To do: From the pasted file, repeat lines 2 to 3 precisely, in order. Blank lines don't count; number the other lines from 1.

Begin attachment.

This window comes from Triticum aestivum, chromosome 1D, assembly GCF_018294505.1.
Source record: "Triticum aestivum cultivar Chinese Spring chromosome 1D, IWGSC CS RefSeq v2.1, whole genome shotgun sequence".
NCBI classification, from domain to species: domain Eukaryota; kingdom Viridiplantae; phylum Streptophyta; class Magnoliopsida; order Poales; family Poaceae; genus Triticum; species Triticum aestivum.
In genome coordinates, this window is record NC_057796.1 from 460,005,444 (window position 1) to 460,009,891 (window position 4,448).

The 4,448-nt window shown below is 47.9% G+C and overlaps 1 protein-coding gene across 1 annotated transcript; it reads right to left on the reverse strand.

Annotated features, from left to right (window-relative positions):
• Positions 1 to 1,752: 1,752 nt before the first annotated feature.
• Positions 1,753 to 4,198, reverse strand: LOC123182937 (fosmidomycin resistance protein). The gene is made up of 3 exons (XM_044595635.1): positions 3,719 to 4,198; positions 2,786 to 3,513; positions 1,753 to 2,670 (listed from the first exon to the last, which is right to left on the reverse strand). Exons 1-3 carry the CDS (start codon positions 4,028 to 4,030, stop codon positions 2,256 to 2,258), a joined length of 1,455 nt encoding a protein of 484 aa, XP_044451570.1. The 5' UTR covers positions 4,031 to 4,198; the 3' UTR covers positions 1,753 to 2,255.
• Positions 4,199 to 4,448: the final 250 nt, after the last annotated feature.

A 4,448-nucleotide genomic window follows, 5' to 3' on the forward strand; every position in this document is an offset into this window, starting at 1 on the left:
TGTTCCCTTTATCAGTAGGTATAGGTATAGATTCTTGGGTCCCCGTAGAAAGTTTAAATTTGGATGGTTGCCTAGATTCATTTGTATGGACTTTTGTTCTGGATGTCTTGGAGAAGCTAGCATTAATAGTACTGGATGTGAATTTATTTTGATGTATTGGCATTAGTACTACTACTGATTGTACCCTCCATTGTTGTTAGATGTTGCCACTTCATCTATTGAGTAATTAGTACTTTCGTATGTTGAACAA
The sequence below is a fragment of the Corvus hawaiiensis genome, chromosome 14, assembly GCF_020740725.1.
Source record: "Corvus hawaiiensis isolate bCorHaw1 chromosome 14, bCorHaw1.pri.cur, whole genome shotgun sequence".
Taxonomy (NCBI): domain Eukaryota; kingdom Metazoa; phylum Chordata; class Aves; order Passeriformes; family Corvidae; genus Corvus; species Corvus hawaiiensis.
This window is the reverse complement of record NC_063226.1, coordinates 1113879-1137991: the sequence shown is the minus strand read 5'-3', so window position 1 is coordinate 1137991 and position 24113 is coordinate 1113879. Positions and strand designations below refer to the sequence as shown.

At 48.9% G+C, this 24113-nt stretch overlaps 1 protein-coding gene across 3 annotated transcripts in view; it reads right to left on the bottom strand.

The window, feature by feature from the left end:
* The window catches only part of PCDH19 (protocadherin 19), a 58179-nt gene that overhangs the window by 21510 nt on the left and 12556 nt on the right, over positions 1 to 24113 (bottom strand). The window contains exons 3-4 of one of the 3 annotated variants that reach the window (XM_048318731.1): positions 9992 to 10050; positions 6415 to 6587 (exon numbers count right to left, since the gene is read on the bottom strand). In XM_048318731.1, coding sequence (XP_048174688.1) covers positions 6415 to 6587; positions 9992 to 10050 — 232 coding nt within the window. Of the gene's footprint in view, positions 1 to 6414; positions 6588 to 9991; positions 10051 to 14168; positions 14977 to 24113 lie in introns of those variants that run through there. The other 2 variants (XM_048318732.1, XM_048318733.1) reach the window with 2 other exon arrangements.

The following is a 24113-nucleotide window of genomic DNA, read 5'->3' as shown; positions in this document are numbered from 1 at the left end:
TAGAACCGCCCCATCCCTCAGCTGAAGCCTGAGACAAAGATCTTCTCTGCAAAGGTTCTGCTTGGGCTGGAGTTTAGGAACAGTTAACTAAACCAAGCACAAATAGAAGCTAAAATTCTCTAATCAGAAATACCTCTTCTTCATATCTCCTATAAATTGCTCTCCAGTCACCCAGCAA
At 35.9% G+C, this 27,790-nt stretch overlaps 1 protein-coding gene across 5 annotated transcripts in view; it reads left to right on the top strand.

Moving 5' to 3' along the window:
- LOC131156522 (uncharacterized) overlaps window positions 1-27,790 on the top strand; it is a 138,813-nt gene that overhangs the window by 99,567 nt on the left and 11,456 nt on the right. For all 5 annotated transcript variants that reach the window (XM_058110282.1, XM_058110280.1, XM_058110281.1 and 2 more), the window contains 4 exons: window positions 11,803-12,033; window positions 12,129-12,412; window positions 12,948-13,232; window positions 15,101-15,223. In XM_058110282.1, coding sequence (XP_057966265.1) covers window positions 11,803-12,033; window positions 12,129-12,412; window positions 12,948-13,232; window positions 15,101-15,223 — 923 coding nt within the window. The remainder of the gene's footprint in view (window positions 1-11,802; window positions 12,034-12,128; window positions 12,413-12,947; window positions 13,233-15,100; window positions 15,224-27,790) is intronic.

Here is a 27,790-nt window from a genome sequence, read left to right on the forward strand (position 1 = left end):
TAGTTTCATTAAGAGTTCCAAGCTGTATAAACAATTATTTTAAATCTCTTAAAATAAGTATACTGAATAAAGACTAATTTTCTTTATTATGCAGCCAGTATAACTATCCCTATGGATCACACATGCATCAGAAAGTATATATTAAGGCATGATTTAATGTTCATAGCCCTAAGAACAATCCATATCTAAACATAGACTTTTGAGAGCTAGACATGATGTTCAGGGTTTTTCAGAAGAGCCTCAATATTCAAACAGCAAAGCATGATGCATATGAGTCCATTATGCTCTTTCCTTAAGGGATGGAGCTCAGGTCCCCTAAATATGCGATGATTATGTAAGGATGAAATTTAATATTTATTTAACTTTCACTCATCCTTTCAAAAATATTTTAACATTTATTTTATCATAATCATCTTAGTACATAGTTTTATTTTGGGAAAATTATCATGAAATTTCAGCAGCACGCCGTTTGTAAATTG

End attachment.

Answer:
Source record: "Triticum aestivum cultivar Chinese Spring chromosome 1D, IWGSC CS RefSeq v2.1, whole genome shotgun sequence".
NCBI classification, from domain to species: domain Eukaryota; kingdom Viridiplantae; phylum Streptophyta; class Magnoliopsida; order Poales; family Poaceae; genus Triticum; species Triticum aestivum.